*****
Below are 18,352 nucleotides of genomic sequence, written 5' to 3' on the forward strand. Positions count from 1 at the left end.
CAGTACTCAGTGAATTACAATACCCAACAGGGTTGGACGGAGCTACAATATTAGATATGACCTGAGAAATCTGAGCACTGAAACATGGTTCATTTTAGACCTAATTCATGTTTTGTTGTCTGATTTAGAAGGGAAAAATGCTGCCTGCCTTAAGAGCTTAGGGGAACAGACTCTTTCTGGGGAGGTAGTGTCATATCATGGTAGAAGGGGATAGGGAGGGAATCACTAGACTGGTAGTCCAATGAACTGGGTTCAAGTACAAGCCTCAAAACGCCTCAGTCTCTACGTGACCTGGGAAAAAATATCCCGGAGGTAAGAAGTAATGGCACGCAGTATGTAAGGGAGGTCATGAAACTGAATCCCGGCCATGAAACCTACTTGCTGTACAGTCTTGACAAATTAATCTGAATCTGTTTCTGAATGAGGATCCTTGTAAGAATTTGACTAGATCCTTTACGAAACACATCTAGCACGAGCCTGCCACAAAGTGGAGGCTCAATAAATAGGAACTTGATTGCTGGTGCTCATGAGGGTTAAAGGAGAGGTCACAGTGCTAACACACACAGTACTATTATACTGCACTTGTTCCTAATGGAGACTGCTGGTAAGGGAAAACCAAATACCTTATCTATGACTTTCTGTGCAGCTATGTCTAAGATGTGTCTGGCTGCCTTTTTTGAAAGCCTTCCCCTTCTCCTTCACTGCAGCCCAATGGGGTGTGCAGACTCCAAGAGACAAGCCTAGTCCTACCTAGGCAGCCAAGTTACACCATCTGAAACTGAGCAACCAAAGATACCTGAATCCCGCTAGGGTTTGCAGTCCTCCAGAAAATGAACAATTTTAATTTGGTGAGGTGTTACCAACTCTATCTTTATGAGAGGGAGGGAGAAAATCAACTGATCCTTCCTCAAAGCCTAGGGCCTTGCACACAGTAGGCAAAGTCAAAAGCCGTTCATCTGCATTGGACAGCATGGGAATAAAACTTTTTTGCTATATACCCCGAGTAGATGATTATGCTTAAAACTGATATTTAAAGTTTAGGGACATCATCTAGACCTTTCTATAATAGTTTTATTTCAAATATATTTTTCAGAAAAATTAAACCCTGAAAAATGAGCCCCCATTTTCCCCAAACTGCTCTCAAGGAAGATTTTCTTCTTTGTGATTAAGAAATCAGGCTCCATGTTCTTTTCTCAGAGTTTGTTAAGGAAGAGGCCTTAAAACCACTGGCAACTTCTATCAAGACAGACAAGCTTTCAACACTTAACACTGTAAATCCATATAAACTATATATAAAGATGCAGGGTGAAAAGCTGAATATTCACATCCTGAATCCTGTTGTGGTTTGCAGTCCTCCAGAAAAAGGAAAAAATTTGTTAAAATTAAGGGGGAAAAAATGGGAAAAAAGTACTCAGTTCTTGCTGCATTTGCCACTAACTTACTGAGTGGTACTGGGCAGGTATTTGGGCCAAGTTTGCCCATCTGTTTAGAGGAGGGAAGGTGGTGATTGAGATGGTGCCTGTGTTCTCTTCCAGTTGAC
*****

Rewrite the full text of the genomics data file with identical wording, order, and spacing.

Below are 18,352 nucleotides of genomic sequence, written 5' to 3' on the forward strand. Positions count from 1 at the left end.
CAGTACTCAGTGAATTACAATACCCAACAGGGTTGGACGGAGCTACAATATTAGATATGACCTGAGAAATCTGAGCACTGAAACATGGTTCATTTTAGACCTAATTCATGTTTTGTTGTCTGATTTAGAAGGGAAAAATGCTGCCTGCCTTAAGAGCTTAGGGGAACAGACTCTTTCTGGGGAGGTAGTGTCATATCATGGTAGAAGGGGATAGGGAGGGAATCACTAGACTGGTAGTCCAATGAACTGGGTTCAAGTACAAGCCTCAAAACGCCTCAGTCTCTACGTGACCTGGGAAAAAATATCCCGGAGGTAAGAAGTAATGGCACGCAGTATGTAAGGGAGGTCATGAAACTGAATCCCGGCCATGAAACCTACTTGCTGTACAGTCTTGACAAATTAATCTGAATCTGTTTCTGAATGAGGATCCTTGTAAGAATTTGACTAGATCCTTTACGAAACACATCTAGCACGAGCCTGCCACAAAGTGGAGGCTCAATAAATAGGAACTTGATTGCTGGTGCTCATGAGGGTTAAAGGAGAGGTCACAGTGCTAACACACACAGTACTATTATACTGCACTTGTTCCTAATGGAGACTGCTGGTAAGGGAAAACCAAATACCTTATCTATGACTTTCTGTGCAGCTATGTCTAAGATGTGTCTGGCTGCCTTTTTTGAAAGCCTTCCCCTTCTCCTTCACTGCAGCCCAATGGGGTGTGCAGACTCCAAGAGACAAGCCTAGTCCTACCTAGGCAGCCAAGTTACACCATCTGAAACTGAGCAACCAAAGATACCTGAATCCCGCTAGGGTTTGCAGTCCTCCAGAAAATGAACAATTTTAATTTGGTGAGGTGTTACCAACTCTATCTTTATGAGAGGGAGGGAGAAAATCAACTGATCCTTCCTCAAAGCCTAGGGCCTTGCACACAGTAGGCAAAGTCAAAAGCCGTTCATCTGCATTGGACAGCATGGGAATAAAACTTTTTTGCTATATACCCCGAGTAGATGATTATGCTTAAAACTGATATTTAAAGTTTAGGGACATCATCTAGACCTTTCTATAATAGTTTTATTTCAAATATATTTTTCAGAAAAATTAAACCCTGAAAAATGAGCCCCCATTTTCCCCAAACTGCTCTCAAGGAAGATTTTCTTCTTTGTGATTAAGAAATCAGGCTCCATGTTCTTTTCTCAGAGTTTGTTAAGGAAGAGGCCTTAAAACCACTGGCAACTTCTATCAAGACAGACAAGCTTTCAACACTTAACACTGTAAATCCATATAAACTATATATAAAGATGCAGGGTGAAAAGCTGAATATTCACATCCTGAATCCTGTTGTGGTTTGCAGTCCTCCAGAAAAAGGAAAAAATTTGTTAAAATTAAGGGGGAAAAAATGGGAAAAAAGTACTCAGTTCTTGCTGCATTTGCCACTAACTTACTGAGTGGTACTGGGCAGGTATTTGGGCCAAGTTTGCCCATCTGTTTAGAGGAGGGAAGGTGGTGATTGAGATGGTGCCTGTGTTCTCTTCCAGTTGAC